Nov 27, 2013

What's the Rush ?

dear AAP-
I'm trapped in a nuthouse. My dad is one of those people who watches Fox News and then screams about how America is turning to shit and how it is liberal's fault and it just gets worse every week. I'm a junior in high school and I think pretty smart, but any time I object or disagree he just calls me an idiot "like all the rest of them." and calls me brainwashed AND braindead. When I point out that it is impossible to be both, he doesn't think that is funny. So he won't listen to anyone who disagrees with him, no matter what the facts are, and he thinks I'm stupid. But I don't take it personally because he thinks everyone is stupid, and he's a genius, which believe me, he isn't. That's what I don't get. We sure as hell aren't rich, but as far as I can tell, aren't Republicans all about being rich? I can't understand why he is on their side.  I guess my question is, what can I do to make my point or at least keep things from getting even worse -- Politically Confused.

Dear PC -
As regular readers know, I go to pretty great lengths to avoid political partisanship here on AAP, but this isn't really a political question as much as it is a family survival question.

Some families are great, nurturing places where everyone is encouraged to participate, learn and grow, where opinions are respected and spirited debate is embraced. Other families are more like a penal colony, run by one (or two) power-crazed dipshits who think their words and opinions carry the weight of holy law.

Guess which one you're living in.

Yes, it sucks. In the short term, you can forget about making your points or changing your dad's mind. Your best course is to keep your head down, try not to engage him in debates or incur any more wrath than is necessary. I'm not saying you have to back down, or (worse yet) agree with him. I'm saying: Live your life as best as you can. Try to keep a cool head, and the facts on your side. Say as little as possible to him at all times. ...and, like inmates everywhere, start counting down the days to freedom. I know that might be a long way off if you're planning on college etc, but try to keep the long game in mind.

How long a game? ... depends on how patient (and angry) you might be. Once you're no longer a minor and also no longer financially dependent on him, you will be better able to set your own terms of engagement. It might seem like a long way off, but believe me when I tell you that time does fly. You'll be on your own and free to decide how you spend your time, which relatives you want to visit, and who you'll allow under your roof. 

And hey, sooner or later there might be grand-kids he'll want to see, or even beyond that, there will likely come a day when he suddenly finds himself dependent on you, financially and even physically. It always stuns me how bad parents never think that far ahead. So on those especially dark days, just (quietly) remember this: It is likely that you'll be deciding what old age home to shove him in...

When time is on your side like that, you (eventually) have more power than you might imagine. In the meantime remember that punk, at it's best, is also capable of making political statements. Pick up a guitar and start writing songs about the things that (and people who) piss you off. You'll feel better and you'll probably find more than a few fans.

Good Luck.

Nov 20, 2013

Write back again in ten years, or maybe five.

Dear ask a punk-
ot whatever. I just reead yhour story about molly and you are so totally wrong. I hate when ppeople talka bout things they don't know about especially old people who don't know what i going on. Molly is safe if youu respect it and stay hydrates and take care of eachother like humans are supoosed to anyway. People don't get that. We shouud all care more about aeach other and dance togethera nd be together and tue people like you who say bad things apbut it don't know what their taling about and are just tryin to scare people. You don't knw anything abpnut it and shou'dnt talk about things ypou don't know about. I bet if you went to an EDM show you wourd have ana mazing time and not stop talking about it to your rfriends. and the peo9ple ther would except you even if you are old and stuff. you pdon't know about it. (unsigned)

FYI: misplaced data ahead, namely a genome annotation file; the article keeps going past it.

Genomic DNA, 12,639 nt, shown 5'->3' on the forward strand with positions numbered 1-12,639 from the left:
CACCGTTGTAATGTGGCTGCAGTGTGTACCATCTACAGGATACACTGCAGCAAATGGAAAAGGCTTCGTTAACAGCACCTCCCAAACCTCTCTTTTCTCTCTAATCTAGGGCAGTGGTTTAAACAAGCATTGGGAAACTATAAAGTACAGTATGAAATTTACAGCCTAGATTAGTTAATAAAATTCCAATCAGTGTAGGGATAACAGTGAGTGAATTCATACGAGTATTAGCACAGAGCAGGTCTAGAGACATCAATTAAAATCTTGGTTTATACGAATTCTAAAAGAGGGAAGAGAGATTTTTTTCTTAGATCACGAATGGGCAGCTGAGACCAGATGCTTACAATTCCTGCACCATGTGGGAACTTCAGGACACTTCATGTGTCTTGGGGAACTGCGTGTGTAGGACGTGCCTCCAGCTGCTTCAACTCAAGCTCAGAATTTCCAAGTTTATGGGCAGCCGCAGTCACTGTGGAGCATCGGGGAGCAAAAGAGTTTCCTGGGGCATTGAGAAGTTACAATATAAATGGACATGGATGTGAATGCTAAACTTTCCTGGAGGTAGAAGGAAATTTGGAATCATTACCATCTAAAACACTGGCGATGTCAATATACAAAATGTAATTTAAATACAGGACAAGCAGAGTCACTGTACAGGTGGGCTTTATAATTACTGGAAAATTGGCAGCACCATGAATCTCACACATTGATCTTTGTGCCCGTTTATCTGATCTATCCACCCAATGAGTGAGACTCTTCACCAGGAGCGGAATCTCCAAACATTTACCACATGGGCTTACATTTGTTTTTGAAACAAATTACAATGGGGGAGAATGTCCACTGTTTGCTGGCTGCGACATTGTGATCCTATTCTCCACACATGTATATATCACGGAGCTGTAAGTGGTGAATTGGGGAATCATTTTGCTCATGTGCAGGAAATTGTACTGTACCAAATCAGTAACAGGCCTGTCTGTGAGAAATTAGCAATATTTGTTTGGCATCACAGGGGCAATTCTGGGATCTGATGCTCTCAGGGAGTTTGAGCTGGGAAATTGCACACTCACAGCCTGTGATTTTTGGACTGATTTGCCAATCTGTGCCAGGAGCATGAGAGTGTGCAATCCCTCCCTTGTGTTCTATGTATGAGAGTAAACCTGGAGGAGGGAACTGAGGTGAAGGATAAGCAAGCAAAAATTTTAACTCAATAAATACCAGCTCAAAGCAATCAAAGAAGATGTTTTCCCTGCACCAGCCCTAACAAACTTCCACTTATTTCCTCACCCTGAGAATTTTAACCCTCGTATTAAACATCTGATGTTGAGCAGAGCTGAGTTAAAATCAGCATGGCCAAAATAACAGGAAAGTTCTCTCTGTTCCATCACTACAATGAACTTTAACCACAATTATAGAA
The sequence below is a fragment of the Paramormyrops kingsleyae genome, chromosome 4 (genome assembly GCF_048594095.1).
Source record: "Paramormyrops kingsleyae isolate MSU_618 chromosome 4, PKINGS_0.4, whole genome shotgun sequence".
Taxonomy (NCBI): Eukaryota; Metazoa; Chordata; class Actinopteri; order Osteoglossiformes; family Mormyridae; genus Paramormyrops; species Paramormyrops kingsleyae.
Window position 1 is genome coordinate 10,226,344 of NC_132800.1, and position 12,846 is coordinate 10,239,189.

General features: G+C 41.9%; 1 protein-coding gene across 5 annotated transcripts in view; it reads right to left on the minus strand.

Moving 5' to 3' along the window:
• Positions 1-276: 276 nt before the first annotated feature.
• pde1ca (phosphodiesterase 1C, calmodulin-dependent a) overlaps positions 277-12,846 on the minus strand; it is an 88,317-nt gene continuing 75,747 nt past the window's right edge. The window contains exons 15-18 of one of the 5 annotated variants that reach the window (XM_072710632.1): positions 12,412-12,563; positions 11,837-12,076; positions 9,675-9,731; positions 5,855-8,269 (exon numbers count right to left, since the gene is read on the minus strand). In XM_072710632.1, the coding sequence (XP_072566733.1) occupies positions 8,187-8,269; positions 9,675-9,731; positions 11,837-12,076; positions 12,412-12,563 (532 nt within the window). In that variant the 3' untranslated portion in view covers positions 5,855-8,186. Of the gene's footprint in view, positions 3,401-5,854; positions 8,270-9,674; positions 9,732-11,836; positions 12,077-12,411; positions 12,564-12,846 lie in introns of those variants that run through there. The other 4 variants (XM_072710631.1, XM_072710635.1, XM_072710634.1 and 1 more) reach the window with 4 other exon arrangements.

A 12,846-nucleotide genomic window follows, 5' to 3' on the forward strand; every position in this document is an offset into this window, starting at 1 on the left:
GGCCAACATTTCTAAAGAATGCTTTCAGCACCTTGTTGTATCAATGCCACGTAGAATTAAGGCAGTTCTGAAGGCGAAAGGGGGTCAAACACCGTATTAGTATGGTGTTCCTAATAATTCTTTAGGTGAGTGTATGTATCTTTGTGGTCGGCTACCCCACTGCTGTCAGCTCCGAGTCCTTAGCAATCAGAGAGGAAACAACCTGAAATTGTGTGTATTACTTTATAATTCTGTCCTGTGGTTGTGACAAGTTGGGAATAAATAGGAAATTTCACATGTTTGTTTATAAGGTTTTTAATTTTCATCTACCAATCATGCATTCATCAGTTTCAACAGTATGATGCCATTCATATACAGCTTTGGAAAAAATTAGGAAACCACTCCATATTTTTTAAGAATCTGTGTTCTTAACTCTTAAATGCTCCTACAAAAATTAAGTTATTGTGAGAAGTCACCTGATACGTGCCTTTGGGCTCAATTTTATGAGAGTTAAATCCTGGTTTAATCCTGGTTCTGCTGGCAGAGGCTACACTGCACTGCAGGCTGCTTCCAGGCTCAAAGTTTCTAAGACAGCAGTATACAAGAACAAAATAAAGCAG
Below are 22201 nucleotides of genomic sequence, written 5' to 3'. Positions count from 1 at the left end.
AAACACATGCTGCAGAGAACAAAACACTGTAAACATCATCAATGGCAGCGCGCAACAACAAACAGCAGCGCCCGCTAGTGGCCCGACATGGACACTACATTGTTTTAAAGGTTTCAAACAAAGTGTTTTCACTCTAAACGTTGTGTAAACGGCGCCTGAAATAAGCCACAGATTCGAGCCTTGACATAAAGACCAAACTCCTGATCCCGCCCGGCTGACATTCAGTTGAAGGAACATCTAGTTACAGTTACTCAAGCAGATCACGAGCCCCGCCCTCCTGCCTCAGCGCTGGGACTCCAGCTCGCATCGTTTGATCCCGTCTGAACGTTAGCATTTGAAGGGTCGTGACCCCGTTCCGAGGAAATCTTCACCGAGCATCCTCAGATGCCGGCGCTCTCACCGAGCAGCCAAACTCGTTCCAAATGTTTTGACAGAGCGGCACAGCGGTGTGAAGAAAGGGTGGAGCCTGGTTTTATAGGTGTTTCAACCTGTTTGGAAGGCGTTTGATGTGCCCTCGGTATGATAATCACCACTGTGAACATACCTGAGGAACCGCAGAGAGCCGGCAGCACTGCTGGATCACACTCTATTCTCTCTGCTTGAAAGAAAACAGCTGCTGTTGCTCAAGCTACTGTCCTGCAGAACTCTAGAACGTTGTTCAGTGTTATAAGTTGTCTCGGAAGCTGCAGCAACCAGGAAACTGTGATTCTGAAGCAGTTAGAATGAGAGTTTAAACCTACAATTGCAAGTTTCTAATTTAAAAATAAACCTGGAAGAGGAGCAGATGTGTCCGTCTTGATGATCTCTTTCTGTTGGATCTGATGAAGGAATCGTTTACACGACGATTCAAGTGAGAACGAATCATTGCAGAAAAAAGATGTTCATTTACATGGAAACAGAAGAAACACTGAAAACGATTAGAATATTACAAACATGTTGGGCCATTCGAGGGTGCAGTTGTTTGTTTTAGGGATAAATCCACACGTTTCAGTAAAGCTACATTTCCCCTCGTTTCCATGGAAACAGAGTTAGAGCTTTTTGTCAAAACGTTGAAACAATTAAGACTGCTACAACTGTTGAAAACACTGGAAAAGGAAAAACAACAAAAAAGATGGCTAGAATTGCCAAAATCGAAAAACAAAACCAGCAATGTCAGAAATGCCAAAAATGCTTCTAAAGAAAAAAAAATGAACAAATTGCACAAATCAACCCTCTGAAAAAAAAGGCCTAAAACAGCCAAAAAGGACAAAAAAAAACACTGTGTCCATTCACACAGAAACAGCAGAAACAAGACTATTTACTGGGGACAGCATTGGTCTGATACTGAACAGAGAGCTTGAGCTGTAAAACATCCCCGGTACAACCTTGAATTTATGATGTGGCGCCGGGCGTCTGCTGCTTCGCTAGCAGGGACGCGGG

Dear (unsigned) -
Please tell me that you wrote that message on your phone, in the dark, without your glasses and while wearing mittens. If not, I hope to god you didn't have to drive anywhere any time soon after you hit "send." I'm not sure why I'm even answering this - it isn't really a question. OK, maybe I do know: The mailbag has been slow lately. 

If you (ever) sober up and decide to actually READ my earlier post about EDM and molly that you referred to, I think you will see that my response wasn't chock-full of draconian anti-drug language. I pretty much said that anything chemical that a person decides to put into his or her body is going to come with trade-offs. Only a misinformed fool, or an "immortal" teenager would argue otherwise. 

I hope you do stay safe and that nothing terrible happens to you, or your brain in the coming years. That is your choice to make... just don't say that no one warned you there could be consequences. 

Good luck. Seriously.

Nov 13, 2013

Imaginary Fiend

Dear AAP
I had a rough childhood and didn't make things any easier on myself by being the only punk girl in my fairly small town. That was years ago and I know all the psychology behind it now. I was protecting myself and my feelings by preemptively rejecting "them" whoever "them" might be at any given time; my parents, teachers, the kids at school, the lady at the donut shop, whoever. It was a classic case of "acting out" and I know that any kid doing the same way today, some counselor at school, or someone would notice the "cry for help" and would maybe do something constructive to help. 

I'm not angry about that. I know we live in different and better times when it comes to identifying troubled kids. The thing that bothers me is that this understanding doesn't appear to be retroactive. When I go back home, the same new parents - people my age - who are so clued into this stuff NOW, still look at me and see see the angry weirdo bitch I was in middle school and high school. There is no understanding of what things might have been like for me then, even though they're now so understanding about "troubled kids." I know I was a jerk and maybe even a little bit scary, but I wasn't a criminal or a druggie, I was just an angry, mixed-up kid who dyed her hair too many different colors, made a spectacle of herself and then yelled at people when they dared to notice or comment on my attire, behaviors or attitude.